Submit the Employment Certification Form
As part of the program, you must complete and submit the Employment Certification for Public Service Loan Forgiveness form every year or when you change employers so the government can verify you’re making qualifying PSLF payments.
A qualifying employer means that you work for:
Send the completed Employment Certification form, with your employer’s certification, to FedLoan Servicing, the U.S. Department of Education’s federal loan servicer for the PSLF Program:
If FedLoan Servicing is your servicer, you may upload your Employment Certification form on their website.
Follow the Strict Payment Timetables
PSLF has very specific rules about when qualifying payments can be made. You can only make payments during the time frames when you’re required to make payments. That means:
Loans under the FFEL Program or the Federal Perkins Loan Program do not qualify, since they are not Direct Loans. But they may become eligible if you consolidate them into a Direct Consolidation Loan. Any payments made on the FFEL Program or Perkins Loans before the consolidation do not count toward the 120 qualifying loan payments.
Federal Perkins Loan Cancellation
Perkins loans were discontinued in 2017, but if you have a Perkins loan, you might be eligible for full or partial cancellation for working in certain healthcare fields:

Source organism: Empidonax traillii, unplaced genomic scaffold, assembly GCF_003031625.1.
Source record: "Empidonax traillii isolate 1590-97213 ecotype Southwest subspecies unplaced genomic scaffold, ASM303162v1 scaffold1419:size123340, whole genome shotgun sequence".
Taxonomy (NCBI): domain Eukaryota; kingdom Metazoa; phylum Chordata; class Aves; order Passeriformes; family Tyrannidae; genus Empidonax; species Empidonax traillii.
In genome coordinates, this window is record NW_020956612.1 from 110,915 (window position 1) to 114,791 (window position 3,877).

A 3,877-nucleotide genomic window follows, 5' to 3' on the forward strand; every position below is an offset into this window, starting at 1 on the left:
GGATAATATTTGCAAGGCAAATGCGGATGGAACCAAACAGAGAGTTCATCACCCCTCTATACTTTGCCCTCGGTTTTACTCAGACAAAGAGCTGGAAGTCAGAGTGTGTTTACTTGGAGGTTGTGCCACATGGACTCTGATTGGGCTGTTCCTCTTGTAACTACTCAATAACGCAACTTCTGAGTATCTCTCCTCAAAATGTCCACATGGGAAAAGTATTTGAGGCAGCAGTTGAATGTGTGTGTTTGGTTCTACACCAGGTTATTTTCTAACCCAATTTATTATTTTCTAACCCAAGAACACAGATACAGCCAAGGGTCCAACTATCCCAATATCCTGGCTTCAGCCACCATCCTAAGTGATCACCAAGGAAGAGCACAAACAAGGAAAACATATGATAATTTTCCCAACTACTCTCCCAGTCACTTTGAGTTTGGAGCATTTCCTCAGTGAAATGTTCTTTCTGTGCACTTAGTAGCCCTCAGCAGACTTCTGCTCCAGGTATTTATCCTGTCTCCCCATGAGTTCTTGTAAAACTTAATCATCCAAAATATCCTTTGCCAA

To apply, you’ll need to contact your loan servicer. If you’re not sure who your servicer is, you can find that information on the My Federal Student Aid website.
Other Conditions for Federal Loan Cancellation or Discharge
There are several reasons—unrelated to your work—that your federal student loans (both Direct Loans and Federal Perkins Loans) may be fully canceled or discharged:
Other Healthcare Student Loan Forgiveness Options
In addition to the PSLF program, a number of organizations offer loan repayment assistance in exchange for a two-year or more work commitment by healthcare workers in an underserved area or at a research facility. Your loans need to be federal student loans. Find out from the individual organization what kind of loan repayment schedule is required to qualify. Take a look at the various options below.
Student Loan Forgiveness and Repayment Resources
Federal Student Aid Site
The studentaid.gov workhorse site has several helpful resources and forms for managing student loans. Search for these terms to find what you’re looking for:
Student Loan Repayment Plans
Income-Driven Repayment Plans
Student Loan Forgiveness and Cancellation
Student Loan Servicers
Forgiveness or Cancellation for Perkins Loans
Qualifying Payments for PSLF
Public Service Loan Forgiveness FAQ
Employment Certification for Public Service Loan Forgiveness
Direct Unsubsidized Loans
Other Loan Forgiveness Resources
The Health Resources & Services Administration’s National Health Service Corps
There are a variety of loan repayment sources as well. Search for these specific terms:
Nurse Corps Loan Repayment Program
For nurses who commit to working in a high-need area or serve as faculty at an eligible nursing school
NHSC Substance Use Disorder Workforce Loan Repayment Program
For healthcare professionals working in substance abuse fields
Rural Community Loan Repayment Program
For healthcare workers who will support health needs in rural areas
Public Service Loan Forgiveness Tips
Find tips to better understand the loan forgiveness process and program.